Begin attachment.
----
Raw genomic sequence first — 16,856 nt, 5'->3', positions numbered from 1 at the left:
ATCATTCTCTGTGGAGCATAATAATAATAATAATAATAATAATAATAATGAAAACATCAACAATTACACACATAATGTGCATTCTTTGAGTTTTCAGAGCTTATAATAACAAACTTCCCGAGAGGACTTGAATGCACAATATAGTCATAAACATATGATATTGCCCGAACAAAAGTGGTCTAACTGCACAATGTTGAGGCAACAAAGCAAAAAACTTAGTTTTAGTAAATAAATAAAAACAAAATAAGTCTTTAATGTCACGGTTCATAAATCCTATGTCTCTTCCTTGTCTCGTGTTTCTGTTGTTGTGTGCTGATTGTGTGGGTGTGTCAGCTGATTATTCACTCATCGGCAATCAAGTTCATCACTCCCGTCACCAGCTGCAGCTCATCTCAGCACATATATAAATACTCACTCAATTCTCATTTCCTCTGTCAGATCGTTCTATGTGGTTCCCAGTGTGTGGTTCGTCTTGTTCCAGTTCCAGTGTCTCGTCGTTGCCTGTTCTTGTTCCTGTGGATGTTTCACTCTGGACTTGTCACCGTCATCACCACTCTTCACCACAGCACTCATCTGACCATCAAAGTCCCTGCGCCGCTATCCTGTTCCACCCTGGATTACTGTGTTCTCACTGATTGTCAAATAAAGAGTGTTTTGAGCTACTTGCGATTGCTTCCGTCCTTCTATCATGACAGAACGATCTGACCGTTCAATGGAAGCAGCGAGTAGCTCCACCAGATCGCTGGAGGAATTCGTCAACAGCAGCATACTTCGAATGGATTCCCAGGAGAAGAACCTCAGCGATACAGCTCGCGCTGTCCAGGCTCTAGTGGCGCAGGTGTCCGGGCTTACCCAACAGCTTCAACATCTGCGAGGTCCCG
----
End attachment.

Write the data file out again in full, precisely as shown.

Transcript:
Raw genomic sequence first — 16,856 nt, 5'->3', positions numbered from 1 at the left:
ATCATTCTCTGTGGAGCATAATAATAATAATAATAATAATAATAATAATGAAAACATCAACAATTACACACATAATGTGCATTCTTTGAGTTTTCAGAGCTTATAATAACAAACTTCCCGAGAGGACTTGAATGCACAATATAGTCATAAACATATGATATTGCCCGAACAAAAGTGGTCTAACTGCACAATGTTGAGGCAACAAAGCAAAAAACTTAGTTTTAGTAAATAAATAAAAACAAAATAAGTCTTTAATGTCACGGTTCATAAATCCTATGTCTCTTCCTTGTCTCGTGTTTCTGTTGTTGTGTGCTGATTGTGTGGGTGTGTCAGCTGATTATTCACTCATCGGCAATCAAGTTCATCACTCCCGTCACCAGCTGCAGCTCATCTCAGCACATATATAAATACTCACTCAATTCTCATTTCCTCTGTCAGATCGTTCTATGTGGTTCCCAGTGTGTGGTTCGTCTTGTTCCAGTTCCAGTGTCTCGTCGTTGCCTGTTCTTGTTCCTGTGGATGTTTCACTCTGGACTTGTCACCGTCATCACCACTCTTCACCACAGCACTCATCTGACCATCAAAGTCCCTGCGCCGCTATCCTGTTCCACCCTGGATTACTGTGTTCTCACTGATTGTCAAATAAAGAGTGTTTTGAGCTACTTGCGATTGCTTCCGTCCTTCTATCATGACAGAACGATCTGACCGTTCAATGGAAGCAGCGAGTAGCTCCACCAGATCGCTGGAGGAATTCGTCAACAGCAGCATACTTCGAATGGATTCCCAGGAGAAGAACCTCAGCGATACAGCTCGCGCTGTCCAGGCTCTAGTGGCGCAGGTGTCCGGGCTTACCCAACAGCTTCAACATCTGCGAGGTCCCG